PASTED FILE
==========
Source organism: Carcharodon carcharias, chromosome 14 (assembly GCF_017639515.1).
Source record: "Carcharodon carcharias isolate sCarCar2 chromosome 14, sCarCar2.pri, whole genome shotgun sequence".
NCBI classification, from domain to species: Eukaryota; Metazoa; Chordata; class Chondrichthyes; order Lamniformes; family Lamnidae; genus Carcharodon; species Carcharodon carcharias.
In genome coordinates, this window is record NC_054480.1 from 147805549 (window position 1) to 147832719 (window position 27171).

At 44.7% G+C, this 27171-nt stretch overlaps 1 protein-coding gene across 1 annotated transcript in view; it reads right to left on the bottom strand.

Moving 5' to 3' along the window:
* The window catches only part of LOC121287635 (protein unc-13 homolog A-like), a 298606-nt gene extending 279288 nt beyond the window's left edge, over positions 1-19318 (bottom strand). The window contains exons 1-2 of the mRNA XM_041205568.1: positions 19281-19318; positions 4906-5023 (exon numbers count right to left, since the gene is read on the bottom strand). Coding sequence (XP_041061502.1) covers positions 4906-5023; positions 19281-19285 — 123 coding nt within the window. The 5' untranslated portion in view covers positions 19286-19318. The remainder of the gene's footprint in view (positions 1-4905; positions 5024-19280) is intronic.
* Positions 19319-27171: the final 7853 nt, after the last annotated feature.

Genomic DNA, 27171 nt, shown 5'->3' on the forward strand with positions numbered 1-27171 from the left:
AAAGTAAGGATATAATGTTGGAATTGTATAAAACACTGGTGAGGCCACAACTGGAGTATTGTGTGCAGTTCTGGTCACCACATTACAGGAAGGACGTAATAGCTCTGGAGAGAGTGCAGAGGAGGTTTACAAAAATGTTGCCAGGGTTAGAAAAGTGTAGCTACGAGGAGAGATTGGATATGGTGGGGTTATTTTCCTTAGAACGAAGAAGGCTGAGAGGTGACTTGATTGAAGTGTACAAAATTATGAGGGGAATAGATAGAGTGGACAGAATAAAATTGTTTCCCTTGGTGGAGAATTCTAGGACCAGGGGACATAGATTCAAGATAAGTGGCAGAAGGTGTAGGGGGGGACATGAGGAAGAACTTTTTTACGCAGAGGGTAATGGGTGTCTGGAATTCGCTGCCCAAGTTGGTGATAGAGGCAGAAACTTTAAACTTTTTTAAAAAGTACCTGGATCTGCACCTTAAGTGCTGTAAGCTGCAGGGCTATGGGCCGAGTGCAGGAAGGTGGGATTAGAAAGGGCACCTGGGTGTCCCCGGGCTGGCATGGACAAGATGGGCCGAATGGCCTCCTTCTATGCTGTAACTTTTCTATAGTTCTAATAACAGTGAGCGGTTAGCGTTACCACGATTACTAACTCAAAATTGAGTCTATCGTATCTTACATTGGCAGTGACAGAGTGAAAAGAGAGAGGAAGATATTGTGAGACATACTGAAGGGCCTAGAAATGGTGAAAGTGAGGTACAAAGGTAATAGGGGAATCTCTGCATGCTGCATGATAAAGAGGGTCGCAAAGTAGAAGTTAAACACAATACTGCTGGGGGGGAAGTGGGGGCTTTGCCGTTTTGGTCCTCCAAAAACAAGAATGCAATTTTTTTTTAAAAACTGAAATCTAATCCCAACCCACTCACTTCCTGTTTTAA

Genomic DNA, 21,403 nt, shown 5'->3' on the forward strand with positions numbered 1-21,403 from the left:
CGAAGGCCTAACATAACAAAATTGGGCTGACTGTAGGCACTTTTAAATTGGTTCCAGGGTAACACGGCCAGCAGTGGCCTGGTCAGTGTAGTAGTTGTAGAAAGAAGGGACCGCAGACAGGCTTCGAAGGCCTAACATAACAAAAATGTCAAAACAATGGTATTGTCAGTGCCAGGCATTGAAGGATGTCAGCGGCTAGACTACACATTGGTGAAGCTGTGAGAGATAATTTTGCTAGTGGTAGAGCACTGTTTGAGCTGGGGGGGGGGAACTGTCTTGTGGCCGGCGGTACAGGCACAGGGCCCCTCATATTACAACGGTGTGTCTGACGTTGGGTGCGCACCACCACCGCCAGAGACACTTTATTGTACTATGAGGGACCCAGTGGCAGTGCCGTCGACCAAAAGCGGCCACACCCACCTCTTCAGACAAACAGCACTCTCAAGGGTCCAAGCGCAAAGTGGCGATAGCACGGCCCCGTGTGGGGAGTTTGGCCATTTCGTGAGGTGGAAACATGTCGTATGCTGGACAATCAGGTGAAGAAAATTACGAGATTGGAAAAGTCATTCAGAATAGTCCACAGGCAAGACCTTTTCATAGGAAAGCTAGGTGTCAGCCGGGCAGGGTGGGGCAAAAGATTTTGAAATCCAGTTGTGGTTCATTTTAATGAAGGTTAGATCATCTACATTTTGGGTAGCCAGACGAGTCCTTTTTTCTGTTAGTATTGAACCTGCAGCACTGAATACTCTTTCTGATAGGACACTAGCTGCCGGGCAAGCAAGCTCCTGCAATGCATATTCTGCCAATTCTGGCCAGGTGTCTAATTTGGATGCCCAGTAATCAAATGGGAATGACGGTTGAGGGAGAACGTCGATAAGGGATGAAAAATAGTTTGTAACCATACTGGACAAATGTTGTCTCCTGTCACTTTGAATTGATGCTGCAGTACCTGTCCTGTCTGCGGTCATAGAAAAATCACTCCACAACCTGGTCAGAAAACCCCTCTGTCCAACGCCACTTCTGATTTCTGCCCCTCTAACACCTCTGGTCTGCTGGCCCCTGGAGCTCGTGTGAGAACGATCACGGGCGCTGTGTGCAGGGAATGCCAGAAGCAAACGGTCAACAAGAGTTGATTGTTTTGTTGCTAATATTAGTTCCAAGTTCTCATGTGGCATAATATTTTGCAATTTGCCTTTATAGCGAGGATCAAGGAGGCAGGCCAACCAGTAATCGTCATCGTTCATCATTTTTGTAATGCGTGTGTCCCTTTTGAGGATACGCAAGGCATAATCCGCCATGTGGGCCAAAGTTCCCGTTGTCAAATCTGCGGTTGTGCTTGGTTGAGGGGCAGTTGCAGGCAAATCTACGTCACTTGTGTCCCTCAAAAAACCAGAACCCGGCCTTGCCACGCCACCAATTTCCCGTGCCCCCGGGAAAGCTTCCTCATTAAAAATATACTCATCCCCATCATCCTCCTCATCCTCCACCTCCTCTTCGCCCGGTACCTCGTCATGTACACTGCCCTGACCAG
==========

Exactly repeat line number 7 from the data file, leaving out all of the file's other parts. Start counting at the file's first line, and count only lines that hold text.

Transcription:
* The window catches only part of LOC121287635 (protein unc-13 homolog A-like), a 298606-nt gene extending 279288 nt beyond the window's left edge, over positions 1-19318 (bottom strand). The window contains exons 1-2 of the mRNA XM_041205568.1: positions 19281-19318; positions 4906-5023 (exon numbers count right to left, since the gene is read on the bottom strand). Coding sequence (XP_041061502.1) covers positions 4906-5023; positions 19281-19285 — 123 coding nt within the window. The 5' untranslated portion in view covers positions 19286-19318. The remainder of the gene's footprint in view (positions 1-4905; positions 5024-19280) is intronic.